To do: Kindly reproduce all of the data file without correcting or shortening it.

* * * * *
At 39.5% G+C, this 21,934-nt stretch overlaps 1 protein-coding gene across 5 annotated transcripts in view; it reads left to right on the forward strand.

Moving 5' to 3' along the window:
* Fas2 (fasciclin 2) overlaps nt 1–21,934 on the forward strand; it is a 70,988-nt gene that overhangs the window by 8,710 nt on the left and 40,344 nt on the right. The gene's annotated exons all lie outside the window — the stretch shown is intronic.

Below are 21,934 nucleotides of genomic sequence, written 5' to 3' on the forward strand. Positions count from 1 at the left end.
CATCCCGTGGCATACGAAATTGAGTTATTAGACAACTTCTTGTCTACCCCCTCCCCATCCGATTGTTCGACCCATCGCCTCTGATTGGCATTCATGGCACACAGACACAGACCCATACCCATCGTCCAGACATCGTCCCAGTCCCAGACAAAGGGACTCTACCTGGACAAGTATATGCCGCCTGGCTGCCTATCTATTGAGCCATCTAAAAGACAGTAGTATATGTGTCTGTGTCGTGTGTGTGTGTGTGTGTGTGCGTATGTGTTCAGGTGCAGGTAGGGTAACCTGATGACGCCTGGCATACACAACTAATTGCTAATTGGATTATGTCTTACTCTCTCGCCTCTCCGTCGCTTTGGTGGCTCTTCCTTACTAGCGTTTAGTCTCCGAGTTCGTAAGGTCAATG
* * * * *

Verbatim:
At 39.5% G+C, this 21,934-nt stretch overlaps 1 protein-coding gene across 5 annotated transcripts in view; it reads left to right on the forward strand.

Moving 5' to 3' along the window:
* Fas2 (fasciclin 2) overlaps nt 1–21,934 on the forward strand; it is a 70,988-nt gene that overhangs the window by 8,710 nt on the left and 40,344 nt on the right. The gene's annotated exons all lie outside the window — the stretch shown is intronic.

Below are 21,934 nucleotides of genomic sequence, written 5' to 3' on the forward strand. Positions count from 1 at the left end.
CATCCCGTGGCATACGAAATTGAGTTATTAGACAACTTCTTGTCTACCCCCTCCCCATCCGATTGTTCGACCCATCGCCTCTGATTGGCATTCATGGCACACAGACACAGACCCATACCCATCGTCCAGACATCGTCCCAGTCCCAGACAAAGGGACTCTACCTGGACAAGTATATGCCGCCTGGCTGCCTATCTATTGAGCCATCTAAAAGACAGTAGTATATGTGTCTGTGTCGTGTGTGTGTGTGTGTGTGTGCGTATGTGTTCAGGTGCAGGTAGGGTAACCTGATGACGCCTGGCATACACAACTAATTGCTAATTGGATTATGTCTTACTCTCTCGCCTCTCCGTCGCTTTGGTGGCTCTTCCTTACTAGCGTTTAGTCTCCGAGTTCGTAAGGTCAATG